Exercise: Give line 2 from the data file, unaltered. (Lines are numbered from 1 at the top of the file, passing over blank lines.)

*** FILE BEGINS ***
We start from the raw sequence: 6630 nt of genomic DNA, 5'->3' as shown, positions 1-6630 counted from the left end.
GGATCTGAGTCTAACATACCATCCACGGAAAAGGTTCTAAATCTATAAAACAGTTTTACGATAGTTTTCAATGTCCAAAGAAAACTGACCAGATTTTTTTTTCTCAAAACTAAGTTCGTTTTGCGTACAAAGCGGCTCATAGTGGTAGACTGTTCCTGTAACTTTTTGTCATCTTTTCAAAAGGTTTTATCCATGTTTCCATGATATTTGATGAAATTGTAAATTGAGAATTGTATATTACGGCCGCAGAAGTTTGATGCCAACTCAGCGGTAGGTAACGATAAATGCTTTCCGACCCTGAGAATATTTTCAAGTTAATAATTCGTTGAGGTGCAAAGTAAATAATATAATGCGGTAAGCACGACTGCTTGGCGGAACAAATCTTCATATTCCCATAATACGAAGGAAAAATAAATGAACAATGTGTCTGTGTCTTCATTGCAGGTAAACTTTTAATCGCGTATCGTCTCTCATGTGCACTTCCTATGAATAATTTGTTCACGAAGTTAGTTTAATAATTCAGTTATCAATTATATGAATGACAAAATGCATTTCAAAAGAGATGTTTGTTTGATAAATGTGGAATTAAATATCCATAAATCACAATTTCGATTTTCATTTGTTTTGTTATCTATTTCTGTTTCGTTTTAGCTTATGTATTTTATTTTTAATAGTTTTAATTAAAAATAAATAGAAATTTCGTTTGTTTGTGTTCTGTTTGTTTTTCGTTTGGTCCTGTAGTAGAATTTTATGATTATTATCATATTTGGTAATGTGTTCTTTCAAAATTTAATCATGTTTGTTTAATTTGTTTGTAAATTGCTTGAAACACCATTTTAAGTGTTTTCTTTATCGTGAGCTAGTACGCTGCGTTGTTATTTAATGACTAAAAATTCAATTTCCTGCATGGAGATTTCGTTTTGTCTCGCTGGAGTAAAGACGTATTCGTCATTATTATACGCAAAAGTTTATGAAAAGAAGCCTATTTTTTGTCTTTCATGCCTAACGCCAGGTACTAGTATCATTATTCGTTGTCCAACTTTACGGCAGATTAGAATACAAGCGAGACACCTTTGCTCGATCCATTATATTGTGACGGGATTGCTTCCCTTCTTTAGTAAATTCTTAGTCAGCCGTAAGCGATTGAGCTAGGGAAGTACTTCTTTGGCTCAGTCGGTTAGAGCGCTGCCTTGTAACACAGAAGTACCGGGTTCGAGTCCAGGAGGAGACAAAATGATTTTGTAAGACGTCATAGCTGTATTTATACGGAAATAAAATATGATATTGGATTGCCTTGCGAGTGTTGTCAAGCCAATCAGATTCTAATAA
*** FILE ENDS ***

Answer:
GGATCTGAGTCTAACATACCATCCACGGAAAAGGTTCTAAATCTATAAAACAGTTTTACGATAGTTTTCAATGTCCAAAGAAAACTGACCAGATTTTTTTTTCTCAAAACTAAGTTCGTTTTGCGTACAAAGCGGCTCATAGTGGTAGACTGTTCCTGTAACTTTTTGTCATCTTTTCAAAAGGTTTTATCCATGTTTCCATGATATTTGATGAAATTGTAAATTGAGAATTGTATATTACGGCCGCAGAAGTTTGATGCCAACTCAGCGGTAGGTAACGATAAATGCTTTCCGACCCTGAGAATATTTTCAAGTTAATAATTCGTTGAGGTGCAAAGTAAATAATATAATGCGGTAAGCACGACTGCTTGGCGGAACAAATCTTCATATTCCCATAATACGAAGGAAAAATAAATGAACAATGTGTCTGTGTCTTCATTGCAGGTAAACTTTTAATCGCGTATCGTCTCTCATGTGCACTTCCTATGAATAATTTGTTCACGAAGTTAGTTTAATAATTCAGTTATCAATTATATGAATGACAAAATGCATTTCAAAAGAGATGTTTGTTTGATAAATGTGGAATTAAATATCCATAAATCACAATTTCGATTTTCATTTGTTTTGTTATCTATTTCTGTTTCGTTTTAGCTTATGTATTTTATTTTTAATAGTTTTAATTAAAAATAAATAGAAATTTCGTTTGTTTGTGTTCTGTTTGTTTTTCGTTTGGTCCTGTAGTAGAATTTTATGATTATTATCATATTTGGTAATGTGTTCTTTCAAAATTTAATCATGTTTGTTTAATTTGTTTGTAAATTGCTTGAAACACCATTTTAAGTGTTTTCTTTATCGTGAGCTAGTACGCTGCGTTGTTATTTAATGACTAAAAATTCAATTTCCTGCATGGAGATTTCGTTTTGTCTCGCTGGAGTAAAGACGTATTCGTCATTATTATACGCAAAAGTTTATGAAAAGAAGCCTATTTTTTGTCTTTCATGCCTAACGCCAGGTACTAGTATCATTATTCGTTGTCCAACTTTACGGCAGATTAGAATACAAGCGAGACACCTTTGCTCGATCCATTATATTGTGACGGGATTGCTTCCCTTCTTTAGTAAATTCTTAGTCAGCCGTAAGCGATTGAGCTAGGGAAGTACTTCTTTGGCTCAGTCGGTTAGAGCGCTGCCTTGTAACACAGAAGTACCGGGTTCGAGTCCAGGAGGAGACAAAATGATTTTGTAAGACGTCATAGCTGTATTTATACGGAAATAAAATATGATATTGGATTGCCTTGCGAGTGTTGTCAAGCCAATCAGATTCTAATAA